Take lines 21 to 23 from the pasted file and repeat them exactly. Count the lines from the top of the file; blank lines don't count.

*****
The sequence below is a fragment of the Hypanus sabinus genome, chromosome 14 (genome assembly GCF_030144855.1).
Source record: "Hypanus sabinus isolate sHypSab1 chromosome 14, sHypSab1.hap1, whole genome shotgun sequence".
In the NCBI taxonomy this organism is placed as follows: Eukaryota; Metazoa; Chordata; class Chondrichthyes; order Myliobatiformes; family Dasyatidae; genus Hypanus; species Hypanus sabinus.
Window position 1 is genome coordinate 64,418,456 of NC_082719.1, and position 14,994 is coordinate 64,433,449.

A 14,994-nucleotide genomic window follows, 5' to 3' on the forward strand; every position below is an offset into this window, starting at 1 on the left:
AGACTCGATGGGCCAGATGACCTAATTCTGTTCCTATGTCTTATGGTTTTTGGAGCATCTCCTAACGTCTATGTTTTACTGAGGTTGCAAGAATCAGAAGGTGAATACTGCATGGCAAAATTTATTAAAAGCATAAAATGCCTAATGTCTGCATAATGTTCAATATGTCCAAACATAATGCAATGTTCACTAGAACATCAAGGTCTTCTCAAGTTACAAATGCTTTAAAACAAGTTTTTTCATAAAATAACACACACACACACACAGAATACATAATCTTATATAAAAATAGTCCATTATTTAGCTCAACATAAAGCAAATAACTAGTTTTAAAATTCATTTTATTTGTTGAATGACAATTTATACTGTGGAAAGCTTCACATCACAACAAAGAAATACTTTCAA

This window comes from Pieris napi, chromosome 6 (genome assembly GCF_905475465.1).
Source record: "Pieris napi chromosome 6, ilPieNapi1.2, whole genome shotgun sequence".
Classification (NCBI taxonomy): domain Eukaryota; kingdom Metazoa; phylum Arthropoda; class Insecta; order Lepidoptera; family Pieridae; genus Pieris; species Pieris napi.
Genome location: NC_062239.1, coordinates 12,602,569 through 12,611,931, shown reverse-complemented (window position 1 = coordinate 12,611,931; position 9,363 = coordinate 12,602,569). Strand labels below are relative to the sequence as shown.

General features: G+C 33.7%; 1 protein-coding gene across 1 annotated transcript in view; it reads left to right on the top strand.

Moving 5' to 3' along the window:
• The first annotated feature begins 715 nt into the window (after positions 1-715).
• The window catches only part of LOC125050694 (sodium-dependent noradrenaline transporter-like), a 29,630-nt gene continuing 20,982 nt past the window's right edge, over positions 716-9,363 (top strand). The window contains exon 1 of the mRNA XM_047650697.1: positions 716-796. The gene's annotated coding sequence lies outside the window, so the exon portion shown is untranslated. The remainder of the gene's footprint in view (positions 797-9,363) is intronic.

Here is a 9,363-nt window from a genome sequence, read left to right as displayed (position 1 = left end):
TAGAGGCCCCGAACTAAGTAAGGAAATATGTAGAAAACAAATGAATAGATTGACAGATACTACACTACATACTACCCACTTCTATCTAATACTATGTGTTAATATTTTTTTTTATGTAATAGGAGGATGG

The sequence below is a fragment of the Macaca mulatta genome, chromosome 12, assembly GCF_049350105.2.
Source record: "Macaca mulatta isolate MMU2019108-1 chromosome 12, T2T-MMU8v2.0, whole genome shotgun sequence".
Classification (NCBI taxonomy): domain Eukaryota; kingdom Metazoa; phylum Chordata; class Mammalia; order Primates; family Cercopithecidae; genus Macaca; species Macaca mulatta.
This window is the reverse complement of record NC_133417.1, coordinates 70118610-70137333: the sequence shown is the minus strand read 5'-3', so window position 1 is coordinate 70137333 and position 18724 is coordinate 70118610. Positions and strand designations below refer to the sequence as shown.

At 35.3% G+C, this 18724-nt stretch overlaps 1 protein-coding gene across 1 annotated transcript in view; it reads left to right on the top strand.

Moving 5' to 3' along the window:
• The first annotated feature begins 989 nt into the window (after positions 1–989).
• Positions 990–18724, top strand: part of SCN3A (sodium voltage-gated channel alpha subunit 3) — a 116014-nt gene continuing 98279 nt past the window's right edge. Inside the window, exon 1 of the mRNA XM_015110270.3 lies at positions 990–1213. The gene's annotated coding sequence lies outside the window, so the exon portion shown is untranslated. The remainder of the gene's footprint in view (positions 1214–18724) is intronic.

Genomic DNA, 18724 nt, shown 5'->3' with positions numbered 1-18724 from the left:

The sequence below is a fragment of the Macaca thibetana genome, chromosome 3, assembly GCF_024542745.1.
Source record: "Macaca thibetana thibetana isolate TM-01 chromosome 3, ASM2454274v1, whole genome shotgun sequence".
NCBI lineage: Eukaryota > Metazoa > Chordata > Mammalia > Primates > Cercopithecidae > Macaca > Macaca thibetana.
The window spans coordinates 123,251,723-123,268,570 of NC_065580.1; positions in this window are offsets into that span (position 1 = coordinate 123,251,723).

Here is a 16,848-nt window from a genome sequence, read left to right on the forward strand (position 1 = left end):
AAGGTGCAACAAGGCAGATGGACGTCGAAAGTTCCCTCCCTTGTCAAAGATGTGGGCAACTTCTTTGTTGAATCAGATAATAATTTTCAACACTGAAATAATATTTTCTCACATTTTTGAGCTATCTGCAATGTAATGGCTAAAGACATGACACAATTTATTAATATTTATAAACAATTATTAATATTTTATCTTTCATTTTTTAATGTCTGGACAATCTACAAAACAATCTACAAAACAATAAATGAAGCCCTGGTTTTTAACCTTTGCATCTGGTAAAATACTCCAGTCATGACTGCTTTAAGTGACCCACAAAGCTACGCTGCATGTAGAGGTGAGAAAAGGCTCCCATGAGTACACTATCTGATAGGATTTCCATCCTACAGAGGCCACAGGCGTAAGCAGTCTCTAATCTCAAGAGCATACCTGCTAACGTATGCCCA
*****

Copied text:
At 35.3% G+C, this 18724-nt stretch overlaps 1 protein-coding gene across 1 annotated transcript in view; it reads left to right on the top strand.

Moving 5' to 3' along the window:
• The first annotated feature begins 989 nt into the window (after positions 1–989).